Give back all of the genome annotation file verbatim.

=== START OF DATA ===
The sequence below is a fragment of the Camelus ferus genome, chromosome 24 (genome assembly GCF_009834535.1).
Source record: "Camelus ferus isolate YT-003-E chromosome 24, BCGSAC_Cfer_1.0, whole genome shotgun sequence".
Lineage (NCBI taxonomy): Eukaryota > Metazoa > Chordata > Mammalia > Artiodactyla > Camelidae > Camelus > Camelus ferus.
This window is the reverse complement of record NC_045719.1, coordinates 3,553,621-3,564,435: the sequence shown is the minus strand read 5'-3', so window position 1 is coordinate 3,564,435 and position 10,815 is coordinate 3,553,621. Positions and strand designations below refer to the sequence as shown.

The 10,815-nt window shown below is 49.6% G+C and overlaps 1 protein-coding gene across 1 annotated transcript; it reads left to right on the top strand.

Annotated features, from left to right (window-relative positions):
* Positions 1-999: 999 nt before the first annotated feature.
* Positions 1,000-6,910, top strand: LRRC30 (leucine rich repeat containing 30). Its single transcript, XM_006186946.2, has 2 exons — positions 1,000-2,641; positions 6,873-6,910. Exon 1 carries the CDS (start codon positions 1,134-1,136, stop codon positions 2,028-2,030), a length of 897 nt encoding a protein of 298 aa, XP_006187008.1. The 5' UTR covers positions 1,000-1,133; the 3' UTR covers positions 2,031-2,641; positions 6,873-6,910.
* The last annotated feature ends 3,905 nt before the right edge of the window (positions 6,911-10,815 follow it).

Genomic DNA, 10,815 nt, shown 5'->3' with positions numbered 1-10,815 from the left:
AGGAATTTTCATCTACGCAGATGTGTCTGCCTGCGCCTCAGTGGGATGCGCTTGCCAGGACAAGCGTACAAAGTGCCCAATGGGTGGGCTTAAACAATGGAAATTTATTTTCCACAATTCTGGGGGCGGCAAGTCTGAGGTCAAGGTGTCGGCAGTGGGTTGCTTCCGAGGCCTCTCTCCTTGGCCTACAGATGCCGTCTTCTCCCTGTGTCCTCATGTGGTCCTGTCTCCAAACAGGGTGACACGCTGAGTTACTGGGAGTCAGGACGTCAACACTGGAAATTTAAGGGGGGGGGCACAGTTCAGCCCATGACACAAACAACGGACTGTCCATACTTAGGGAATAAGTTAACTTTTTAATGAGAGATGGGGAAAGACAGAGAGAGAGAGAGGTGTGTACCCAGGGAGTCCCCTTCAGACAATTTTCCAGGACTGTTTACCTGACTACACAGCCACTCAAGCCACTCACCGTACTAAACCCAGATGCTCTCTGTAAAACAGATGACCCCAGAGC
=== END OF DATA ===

The sequence below is a fragment of the Camelus ferus genome, chromosome 24 (genome assembly GCF_009834535.1).
Source record: "Camelus ferus isolate YT-003-E chromosome 24, BCGSAC_Cfer_1.0, whole genome shotgun sequence".
Lineage (NCBI taxonomy): Eukaryota > Metazoa > Chordata > Mammalia > Artiodactyla > Camelidae > Camelus > Camelus ferus.
This window is the reverse complement of record NC_045719.1, coordinates 3,553,621-3,564,435: the sequence shown is the minus strand read 5'-3', so window position 1 is coordinate 3,564,435 and position 10,815 is coordinate 3,553,621. Positions and strand designations below refer to the sequence as shown.

The 10,815-nt window shown below is 49.6% G+C and overlaps 1 protein-coding gene across 1 annotated transcript; it reads left to right on the top strand.

Annotated features, from left to right (window-relative positions):
* Positions 1-999: 999 nt before the first annotated feature.
* Positions 1,000-6,910, top strand: LRRC30 (leucine rich repeat containing 30). Its single transcript, XM_006186946.2, has 2 exons — positions 1,000-2,641; positions 6,873-6,910. Exon 1 carries the CDS (start codon positions 1,134-1,136, stop codon positions 2,028-2,030), a length of 897 nt encoding a protein of 298 aa, XP_006187008.1. The 5' UTR covers positions 1,000-1,133; the 3' UTR covers positions 2,031-2,641; positions 6,873-6,910.
* The last annotated feature ends 3,905 nt before the right edge of the window (positions 6,911-10,815 follow it).

Genomic DNA, 10,815 nt, shown 5'->3' with positions numbered 1-10,815 from the left:
AGGAATTTTCATCTACGCAGATGTGTCTGCCTGCGCCTCAGTGGGATGCGCTTGCCAGGACAAGCGTACAAAGTGCCCAATGGGTGGGCTTAAACAATGGAAATTTATTTTCCACAATTCTGGGGGCGGCAAGTCTGAGGTCAAGGTGTCGGCAGTGGGTTGCTTCCGAGGCCTCTCTCCTTGGCCTACAGATGCCGTCTTCTCCCTGTGTCCTCATGTGGTCCTGTCTCCAAACAGGGTGACACGCTGAGTTACTGGGAGTCAGGACGTCAACACTGGAAATTTAAGGGGGGGGGCACAGTTCAGCCCATGACACAAACAACGGACTGTCCATACTTAGGGAATAAGTTAACTTTTTAATGAGAGATGGGGAAAGACAGAGAGAGAGAGAGGTGTGTACCCAGGGAGTCCCCTTCAGACAATTTTCCAGGACTGTTTACCTGACTACACAGCCACTCAAGCCACTCACCGTACTAAACCCAGATGCTCTCTGTAAAACAGATGACCCCAGAGC